A Sunnier Outlook
There really is something to the "happy yogi." Doing one hour of asanas-a sequence of standing, sitting and balancing poses helped avid posers raise their levels of the brain chemical GABA (low levels are linked with depression) by 27 percent compared with a group who read quietly, a study from Boston University School of Medicine and McLean Hospital reports.
Put nagging lower-back pain behind you. Sufferers who did two 90-minute yoga classes a week for about six months eased soreness by 56 percent, a study in Spine shows. Those given treatments like pain meds and physical therapy lessened the hurt by only 16 percent. Posing improves posture and strengthens back muscles to keep aches at bay, researchers say.
Better, Longer Zzz's
Insomniacs fell asleep 15 minutes faster and slept an hour longer each night after two months of doing a 45-minute series of yoga poses daily before bed. Researchers from Brigham and Women's Hospital speculate that regular practice helped people relax, making it easier to switch off. No trouble hitting the hay? Doing three weekly sessions at any time of the day may still help you doze more deeply, according to study authors. Sounder nights, brighter days!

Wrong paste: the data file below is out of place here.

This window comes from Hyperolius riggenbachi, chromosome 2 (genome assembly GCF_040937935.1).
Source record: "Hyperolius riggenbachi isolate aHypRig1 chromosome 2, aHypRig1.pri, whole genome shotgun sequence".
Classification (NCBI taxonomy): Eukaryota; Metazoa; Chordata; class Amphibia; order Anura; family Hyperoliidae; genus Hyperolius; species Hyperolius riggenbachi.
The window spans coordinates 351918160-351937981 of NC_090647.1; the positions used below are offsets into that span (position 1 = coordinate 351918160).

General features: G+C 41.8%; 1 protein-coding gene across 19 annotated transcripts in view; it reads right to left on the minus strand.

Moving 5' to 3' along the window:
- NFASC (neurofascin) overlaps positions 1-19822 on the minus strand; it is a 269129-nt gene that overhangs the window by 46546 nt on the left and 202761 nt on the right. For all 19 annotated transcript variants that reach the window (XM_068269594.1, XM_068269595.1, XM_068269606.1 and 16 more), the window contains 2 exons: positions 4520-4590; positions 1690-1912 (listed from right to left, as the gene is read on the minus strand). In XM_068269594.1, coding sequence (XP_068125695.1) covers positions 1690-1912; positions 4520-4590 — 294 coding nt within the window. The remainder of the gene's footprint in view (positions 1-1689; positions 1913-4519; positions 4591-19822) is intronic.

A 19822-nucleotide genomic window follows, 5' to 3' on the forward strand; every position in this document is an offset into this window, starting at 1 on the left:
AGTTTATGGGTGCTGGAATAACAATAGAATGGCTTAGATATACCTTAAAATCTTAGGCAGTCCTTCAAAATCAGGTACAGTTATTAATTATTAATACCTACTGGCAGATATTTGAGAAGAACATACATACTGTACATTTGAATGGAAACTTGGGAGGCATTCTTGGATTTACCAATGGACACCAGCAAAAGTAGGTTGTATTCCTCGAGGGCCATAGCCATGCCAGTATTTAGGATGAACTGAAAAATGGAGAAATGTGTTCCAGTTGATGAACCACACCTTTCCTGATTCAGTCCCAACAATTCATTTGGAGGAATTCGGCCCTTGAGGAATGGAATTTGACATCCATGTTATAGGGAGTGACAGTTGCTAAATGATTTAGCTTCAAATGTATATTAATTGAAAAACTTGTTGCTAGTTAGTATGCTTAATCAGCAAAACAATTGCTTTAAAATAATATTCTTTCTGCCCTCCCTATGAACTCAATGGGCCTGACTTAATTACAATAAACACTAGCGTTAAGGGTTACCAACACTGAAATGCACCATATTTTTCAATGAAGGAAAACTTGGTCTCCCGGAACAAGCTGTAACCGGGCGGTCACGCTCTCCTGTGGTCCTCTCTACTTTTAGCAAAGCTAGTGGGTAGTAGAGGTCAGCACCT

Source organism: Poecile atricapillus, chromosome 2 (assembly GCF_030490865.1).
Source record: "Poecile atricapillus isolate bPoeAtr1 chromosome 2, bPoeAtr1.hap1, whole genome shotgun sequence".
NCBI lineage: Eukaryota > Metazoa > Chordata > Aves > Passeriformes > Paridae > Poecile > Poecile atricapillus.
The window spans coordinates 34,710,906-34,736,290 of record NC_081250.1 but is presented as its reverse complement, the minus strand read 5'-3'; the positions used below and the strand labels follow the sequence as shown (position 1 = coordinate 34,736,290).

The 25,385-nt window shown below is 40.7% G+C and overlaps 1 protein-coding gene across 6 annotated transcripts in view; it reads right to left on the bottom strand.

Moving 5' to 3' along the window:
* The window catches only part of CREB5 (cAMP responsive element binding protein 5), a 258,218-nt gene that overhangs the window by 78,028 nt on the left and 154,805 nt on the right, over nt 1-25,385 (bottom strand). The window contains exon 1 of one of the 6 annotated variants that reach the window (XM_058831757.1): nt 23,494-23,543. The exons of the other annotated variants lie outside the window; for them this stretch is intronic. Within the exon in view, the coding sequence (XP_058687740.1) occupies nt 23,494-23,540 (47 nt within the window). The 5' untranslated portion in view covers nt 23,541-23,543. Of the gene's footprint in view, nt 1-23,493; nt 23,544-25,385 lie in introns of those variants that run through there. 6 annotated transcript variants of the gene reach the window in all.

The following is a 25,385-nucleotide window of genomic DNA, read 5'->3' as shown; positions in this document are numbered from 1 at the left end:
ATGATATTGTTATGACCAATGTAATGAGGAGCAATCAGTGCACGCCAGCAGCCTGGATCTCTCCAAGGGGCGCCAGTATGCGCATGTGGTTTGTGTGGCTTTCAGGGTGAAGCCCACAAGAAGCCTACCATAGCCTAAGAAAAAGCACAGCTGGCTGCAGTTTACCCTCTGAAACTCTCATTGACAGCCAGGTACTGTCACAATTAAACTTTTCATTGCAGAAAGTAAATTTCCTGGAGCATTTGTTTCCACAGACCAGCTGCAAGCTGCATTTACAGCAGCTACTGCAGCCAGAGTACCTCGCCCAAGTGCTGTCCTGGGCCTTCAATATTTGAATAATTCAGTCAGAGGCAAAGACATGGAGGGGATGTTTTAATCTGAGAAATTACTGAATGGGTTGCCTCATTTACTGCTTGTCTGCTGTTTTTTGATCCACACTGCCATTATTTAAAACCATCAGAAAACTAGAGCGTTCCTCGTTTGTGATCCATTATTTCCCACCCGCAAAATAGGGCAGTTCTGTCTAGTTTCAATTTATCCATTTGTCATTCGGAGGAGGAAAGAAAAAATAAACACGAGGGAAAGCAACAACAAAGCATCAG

You can amp up your desire and ensure an O-mazing time between the sheets by practicing daily asanas, a study from The Journal of Sexual Medicine suggests. The love connection: Yoga helps reduce anxiety, increase body awareness and even speed the release of hormones that rev arousal. All of that translates to a boost in libido, lubrication and ability to achieve orgasm, experts say. If you can't squeeze in a daily session, two hours a week may make a difference. Yoga—satisfying couples since 200 B.C.
Yoga could be your ticket to body love, research from the University of California in Berkeley finds. Women who practiced regularly rated their body satisfaction 20 percent higher than did those who took aerobics, even though both groups were at a healthy weight. The secret may be that yoga asks you to tune in to how your body feels and what it can do—not how it looks.
Smart yogis know dumbbells aren't the only way to sculpt. "Yoga is strength training," says Loren Bassett, an instructor at Pure Yoga in New York City and creator of Bassett's Bootcamp, a vigorous, athletic-style yoga class. "You're using your body weight to move from posture to posture, and in certain poses, you're lifting every pound of it." For surefire firming, focus on muscle-building asanas, like Crow, Crescent, Warrior III and plank.
A Sense of Calm
Namaste the stress away! Women who had gone to the mat at least once a week for two years or more released 41 percent less of a tension-triggered cytokine (a type of protein) that can make you feel tired and moody compared with yoga newbies, a study in Psychosomatic Medicine notes.
Find a yoga class.